Joined: 14 May 2005
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PostPosted: Wed May 18, 2005 10:53 pm    Post subject: Reply with quote

Correct - the water level goes down. Congratulate your engineer friend.

Last edited by OSUsammy13 on Sat May 21, 2005 1:35 am; edited 1 time in total
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Michael Chu



Joined: 10 May 2005
Posts: 1631
Location: Austin, TX (USA)

PostPosted: Wed May 18, 2005 11:58 pm    Post subject: Reply with quote

We've got to come up with a good way to post answers without spoiling the puzzle solving for others. Here's my reasoning:

Water in pool without elephant (just the boat) = Level 0
Water in pool with elephant in boat = Level 0 + X where X is the volume of water equivalent in weight to that of the elephant (this is true because the elephant in the boat is floating on the water - the water is holding up the elephant and the boat because the boat is displacing a volume of water that exactly matches the weight of the elephant and the boat).
Water in pool with sunken elephant = Level 0 + E where E is the volume of water displaced by the elephant.

Because the elephant sinks, the elephant must have a higher average density than the water. So, we know that the volume of the elephant is less than the volume of water of equivalent weight. So, E<X, and therefore, the water level lowers if the elephant sinks.

If the elephant floats, then the water displaced by the elephant is the same as when the elephant was in the boat and the water level will be the same.


Michael


Last edited by Michael Chu on Fri May 20, 2005 5:57 pm; edited 1 time in total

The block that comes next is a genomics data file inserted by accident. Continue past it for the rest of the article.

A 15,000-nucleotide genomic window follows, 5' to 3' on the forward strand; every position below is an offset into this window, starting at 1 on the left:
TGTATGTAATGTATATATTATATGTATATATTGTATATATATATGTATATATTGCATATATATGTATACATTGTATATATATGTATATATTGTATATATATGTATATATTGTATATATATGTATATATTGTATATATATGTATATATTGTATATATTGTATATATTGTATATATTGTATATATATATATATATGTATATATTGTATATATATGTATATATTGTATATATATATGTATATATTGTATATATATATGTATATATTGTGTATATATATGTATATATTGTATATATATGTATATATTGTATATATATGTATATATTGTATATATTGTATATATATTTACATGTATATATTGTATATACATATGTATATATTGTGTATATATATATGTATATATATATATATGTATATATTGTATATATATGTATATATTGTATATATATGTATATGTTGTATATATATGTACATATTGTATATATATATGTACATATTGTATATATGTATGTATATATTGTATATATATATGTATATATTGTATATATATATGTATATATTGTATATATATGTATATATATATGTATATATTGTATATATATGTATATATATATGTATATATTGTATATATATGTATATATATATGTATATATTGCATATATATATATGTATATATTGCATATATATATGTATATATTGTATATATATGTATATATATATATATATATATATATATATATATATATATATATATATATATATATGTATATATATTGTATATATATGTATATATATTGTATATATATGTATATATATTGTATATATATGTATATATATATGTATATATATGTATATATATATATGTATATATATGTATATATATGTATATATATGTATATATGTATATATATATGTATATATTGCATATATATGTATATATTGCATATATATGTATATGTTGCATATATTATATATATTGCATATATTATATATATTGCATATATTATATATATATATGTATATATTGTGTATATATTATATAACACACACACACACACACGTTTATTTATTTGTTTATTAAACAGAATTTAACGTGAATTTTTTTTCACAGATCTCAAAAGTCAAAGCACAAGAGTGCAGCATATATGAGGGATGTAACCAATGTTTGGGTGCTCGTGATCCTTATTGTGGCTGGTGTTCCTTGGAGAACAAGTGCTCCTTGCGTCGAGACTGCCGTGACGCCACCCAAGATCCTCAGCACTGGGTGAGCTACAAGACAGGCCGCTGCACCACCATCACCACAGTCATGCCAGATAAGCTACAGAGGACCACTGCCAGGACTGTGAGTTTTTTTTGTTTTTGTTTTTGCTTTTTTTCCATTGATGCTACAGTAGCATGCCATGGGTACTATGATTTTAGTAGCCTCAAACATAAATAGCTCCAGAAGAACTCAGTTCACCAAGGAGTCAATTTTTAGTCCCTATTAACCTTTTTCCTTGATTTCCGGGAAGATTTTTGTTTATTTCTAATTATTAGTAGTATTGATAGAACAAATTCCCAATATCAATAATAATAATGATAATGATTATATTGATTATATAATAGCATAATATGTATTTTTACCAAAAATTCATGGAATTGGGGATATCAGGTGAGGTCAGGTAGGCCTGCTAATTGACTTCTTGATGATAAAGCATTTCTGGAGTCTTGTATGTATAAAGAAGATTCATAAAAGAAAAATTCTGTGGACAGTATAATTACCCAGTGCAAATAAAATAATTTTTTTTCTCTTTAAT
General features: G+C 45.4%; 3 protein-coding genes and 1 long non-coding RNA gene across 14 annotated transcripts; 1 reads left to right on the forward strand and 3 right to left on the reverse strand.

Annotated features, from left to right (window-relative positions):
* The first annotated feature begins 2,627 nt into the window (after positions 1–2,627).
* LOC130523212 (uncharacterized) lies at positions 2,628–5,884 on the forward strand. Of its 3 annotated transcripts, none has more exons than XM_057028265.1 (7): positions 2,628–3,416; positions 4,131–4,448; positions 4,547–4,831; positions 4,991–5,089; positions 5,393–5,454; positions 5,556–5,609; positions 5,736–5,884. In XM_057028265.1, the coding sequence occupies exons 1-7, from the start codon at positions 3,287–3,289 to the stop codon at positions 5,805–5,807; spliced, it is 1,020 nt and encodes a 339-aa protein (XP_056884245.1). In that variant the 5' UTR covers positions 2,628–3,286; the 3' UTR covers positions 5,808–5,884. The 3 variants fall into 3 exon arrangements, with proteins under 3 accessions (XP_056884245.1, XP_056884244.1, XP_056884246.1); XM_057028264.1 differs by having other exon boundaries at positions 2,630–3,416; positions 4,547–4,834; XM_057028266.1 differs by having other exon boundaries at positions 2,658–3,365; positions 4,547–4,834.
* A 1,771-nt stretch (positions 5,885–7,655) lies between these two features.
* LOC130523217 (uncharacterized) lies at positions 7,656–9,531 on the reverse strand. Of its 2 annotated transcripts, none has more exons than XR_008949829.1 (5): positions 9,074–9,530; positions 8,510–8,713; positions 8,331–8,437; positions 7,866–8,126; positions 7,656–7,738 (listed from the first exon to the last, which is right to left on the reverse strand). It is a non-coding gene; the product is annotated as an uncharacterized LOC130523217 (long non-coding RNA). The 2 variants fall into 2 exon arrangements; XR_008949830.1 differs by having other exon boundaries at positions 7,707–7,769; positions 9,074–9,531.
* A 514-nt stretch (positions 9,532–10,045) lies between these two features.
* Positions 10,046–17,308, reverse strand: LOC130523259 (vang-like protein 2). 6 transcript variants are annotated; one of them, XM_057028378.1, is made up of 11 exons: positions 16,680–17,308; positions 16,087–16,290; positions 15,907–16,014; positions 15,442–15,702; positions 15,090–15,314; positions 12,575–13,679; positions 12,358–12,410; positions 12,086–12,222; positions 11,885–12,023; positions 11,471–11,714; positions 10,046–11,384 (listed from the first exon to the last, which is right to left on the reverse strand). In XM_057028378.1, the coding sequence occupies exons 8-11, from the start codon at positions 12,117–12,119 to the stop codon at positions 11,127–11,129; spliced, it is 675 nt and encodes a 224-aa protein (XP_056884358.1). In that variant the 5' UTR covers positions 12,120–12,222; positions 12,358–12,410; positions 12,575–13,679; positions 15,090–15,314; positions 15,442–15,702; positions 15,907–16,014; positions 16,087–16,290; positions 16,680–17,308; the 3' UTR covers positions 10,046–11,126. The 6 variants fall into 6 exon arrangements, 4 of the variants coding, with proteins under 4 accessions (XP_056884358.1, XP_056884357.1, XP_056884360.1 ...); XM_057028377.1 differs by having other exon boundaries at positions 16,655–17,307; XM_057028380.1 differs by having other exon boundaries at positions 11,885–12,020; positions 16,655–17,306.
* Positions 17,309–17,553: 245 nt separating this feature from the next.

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capstinence



Joined: 12 May 2005
Posts: 44
Location: Los Angeles, CA

PostPosted: Thu May 19, 2005 2:15 am    Post subject: Reply with quote

OSUsammy13 wrote:
As to your reasons for why the level stays the same - i did not see any reasoning behind that response, only that you thought you had heard that was the answer and then you posed several good questions.


"Maybe because the elephant was in the boat already, meaning that the water was already displaced? It'd be different if you shoved him in from the side of the pool, yes?"

Hmmm... that would be reasoning.
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futureboy
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PostPosted: Mon Nov 21, 2005 3:43 pm    Post subject: Great physicists get it wrong too... Reply with quote

This is a famous puzzle. (At least with a rock, not an elephant.) In Jearl Walker's excellent book of physics puzzles The Flying Circus of Physics, he mentions:

"This problem was asked of George Gamow, Robert Oppenheimer, and Felix Bloch, all excellent physicists, and to their embarrassment they all answered incorrectly."
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JohnLocke809



Joined: 27 Nov 2005
Posts: 5

PostPosted: Sun Nov 27, 2005 5:45 am    Post subject: Point Reply with quote

capstinence wrote:
My instincts say "rise," because I would think that the elephant would displace some of the water.


Okay, ya i can see your point.
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AdaWakeman



Joined: 04 Dec 2007
Posts: 2

PostPosted: Tue Dec 25, 2007 10:26 pm    Post subject: where's the answer? Reply with quote

Sorry for bumping this old thread but i saw that it doesn't have a certain answer in the end. And futureboy, what did George Gamow, Robert Oppenheimer, and Felix Bloch answered at the problem with the rock? Teasing
ADA engineer
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Michael Chu



Joined: 10 May 2005
Posts: 1631
Location: Austin, TX (USA)

PostPosted: Fri Dec 28, 2007 7:54 am    Post subject: Reply with quote

I believe my answer on May 18, 2005 was correct and I gave my thought process for it. You'll need to highlight the text in your browser to reveal it (it's in white text, so selecting it should make it readable).